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Why Was Britain Able To Win The Battle Of Britain

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Why was Britain able to win the Battle of Britain? The Battle of Britain was an air war fought between the British RAF and German Luftwaffe which lasted from July 1st 1940 to October 1940. There were many factors which helped Britain win the battle, strengths of the British, weaknesses of the Germans. However it was a very close and costly battle for the British. Britain's greatest strength, and probably the main reason why Britain won the battle was their RAF leader, Sir Hugh Dowding. He was a veteran ace-flyer from World War I who had been due to retire from his position before World War II but had been persuaded to stay in control of the air force. He had been devising Britain's aerial defence since 1936, which gave Britain a great strength over the Germans in those few months of battle. ...read more.


The Germans had thought they had destroyed the British radars after several successful hits, but the radars were only damaged, and could be repaired quickly. Another technology the British developed which the Germans didn't have was the 'bullet proof aircraft windscreen'. It gave the RAF a slight advantage in dog fights and helped Britain hold of the German Luftwaffe advance. The tactics of the British were also superior to the Germans. Hermann Goering kept changing his bombing targets, not allowing enough time to thoroughly destroy individual targets so that the British could just repair instead of rebuild. He made a massive mistake though in accidentally bombing London. Churchill ordered a retaliation attack on the Germany capital Berlin the following night. The British bombers blitzed Berlin and its citizens very badly. Another mistake of Goering was to launch a huge Luftwaffe air armada to try and defeat the British RAF once and for all, but this attack failed and the Luftwaffe was significantly weakened. ...read more.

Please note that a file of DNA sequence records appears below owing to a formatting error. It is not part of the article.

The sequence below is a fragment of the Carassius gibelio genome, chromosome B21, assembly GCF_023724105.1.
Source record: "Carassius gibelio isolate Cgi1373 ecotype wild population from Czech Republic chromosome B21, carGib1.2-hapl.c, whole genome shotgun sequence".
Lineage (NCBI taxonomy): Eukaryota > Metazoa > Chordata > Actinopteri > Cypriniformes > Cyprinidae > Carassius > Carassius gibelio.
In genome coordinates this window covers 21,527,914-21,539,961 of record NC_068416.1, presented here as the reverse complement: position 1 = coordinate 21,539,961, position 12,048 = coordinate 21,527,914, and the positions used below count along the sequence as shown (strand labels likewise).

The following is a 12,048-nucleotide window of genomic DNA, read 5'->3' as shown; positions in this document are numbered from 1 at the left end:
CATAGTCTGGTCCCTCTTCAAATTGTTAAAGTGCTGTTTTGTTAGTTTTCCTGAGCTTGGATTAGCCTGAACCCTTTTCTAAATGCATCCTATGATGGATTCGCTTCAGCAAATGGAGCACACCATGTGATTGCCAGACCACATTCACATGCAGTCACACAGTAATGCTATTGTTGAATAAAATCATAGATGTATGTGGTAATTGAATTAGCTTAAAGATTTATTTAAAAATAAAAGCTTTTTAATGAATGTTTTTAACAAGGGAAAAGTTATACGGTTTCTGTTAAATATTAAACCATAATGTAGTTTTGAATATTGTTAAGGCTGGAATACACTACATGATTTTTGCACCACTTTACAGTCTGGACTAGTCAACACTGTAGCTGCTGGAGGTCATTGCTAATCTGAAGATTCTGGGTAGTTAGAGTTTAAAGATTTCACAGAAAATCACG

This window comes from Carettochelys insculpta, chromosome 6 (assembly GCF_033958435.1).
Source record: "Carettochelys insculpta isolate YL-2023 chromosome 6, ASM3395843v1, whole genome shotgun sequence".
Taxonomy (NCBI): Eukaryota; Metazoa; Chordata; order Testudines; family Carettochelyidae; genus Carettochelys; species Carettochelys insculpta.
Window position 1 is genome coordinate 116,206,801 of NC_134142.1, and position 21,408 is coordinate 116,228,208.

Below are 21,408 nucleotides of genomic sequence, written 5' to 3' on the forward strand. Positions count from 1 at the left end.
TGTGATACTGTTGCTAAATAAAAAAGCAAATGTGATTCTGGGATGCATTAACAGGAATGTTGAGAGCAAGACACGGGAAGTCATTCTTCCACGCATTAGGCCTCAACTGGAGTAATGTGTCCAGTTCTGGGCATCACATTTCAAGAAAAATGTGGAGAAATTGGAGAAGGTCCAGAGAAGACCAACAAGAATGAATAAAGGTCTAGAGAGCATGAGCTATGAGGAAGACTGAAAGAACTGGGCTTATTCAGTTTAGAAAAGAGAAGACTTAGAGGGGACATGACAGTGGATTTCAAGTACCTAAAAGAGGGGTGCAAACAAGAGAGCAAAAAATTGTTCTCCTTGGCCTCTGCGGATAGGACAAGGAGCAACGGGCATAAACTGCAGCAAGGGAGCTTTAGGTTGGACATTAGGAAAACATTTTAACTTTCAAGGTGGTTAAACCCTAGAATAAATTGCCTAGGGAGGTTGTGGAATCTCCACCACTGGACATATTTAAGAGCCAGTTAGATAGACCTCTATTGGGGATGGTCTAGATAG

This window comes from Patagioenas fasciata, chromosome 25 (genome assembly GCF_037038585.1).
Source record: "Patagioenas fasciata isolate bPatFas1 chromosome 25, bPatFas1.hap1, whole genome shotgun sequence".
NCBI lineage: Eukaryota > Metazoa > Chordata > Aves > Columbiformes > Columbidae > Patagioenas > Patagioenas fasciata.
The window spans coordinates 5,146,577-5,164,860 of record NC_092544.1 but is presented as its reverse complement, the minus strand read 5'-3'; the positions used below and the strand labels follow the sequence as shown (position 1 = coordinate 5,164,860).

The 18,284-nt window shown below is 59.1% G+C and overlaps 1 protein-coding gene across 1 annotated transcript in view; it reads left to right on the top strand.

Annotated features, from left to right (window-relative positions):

The Germans also failed miserably to protect their bomber aircraft, leaving them as easy targets for British fighters. The Luftwaffe bombers also carried too few amounts of fuel, enough to guarantee them merely 30 minutes of flying time over Britain. A further British strength was with pilots. As the battle was happening over Britain any British pilots who bailed out could land safely and go back into service. But German pilots who bailed out would become POW's, and no longer be of use to the Luftwaffe. And although the British pilots were outnumbered and exhausted, they possessed great courage and resolve and managed to fight of the German onslaught. In conclusion, Britain's great air force leader Dowding helped them immensely to win the Battle of Britain through his superb leadership and tactics, whilst Luftwaffe leader Goering lacked the ability to lead as successfully. The British also developed vital technologies like the radar which helped them greatly. The RAF also possessed better weapons and pilots than the Germans. ...read more.

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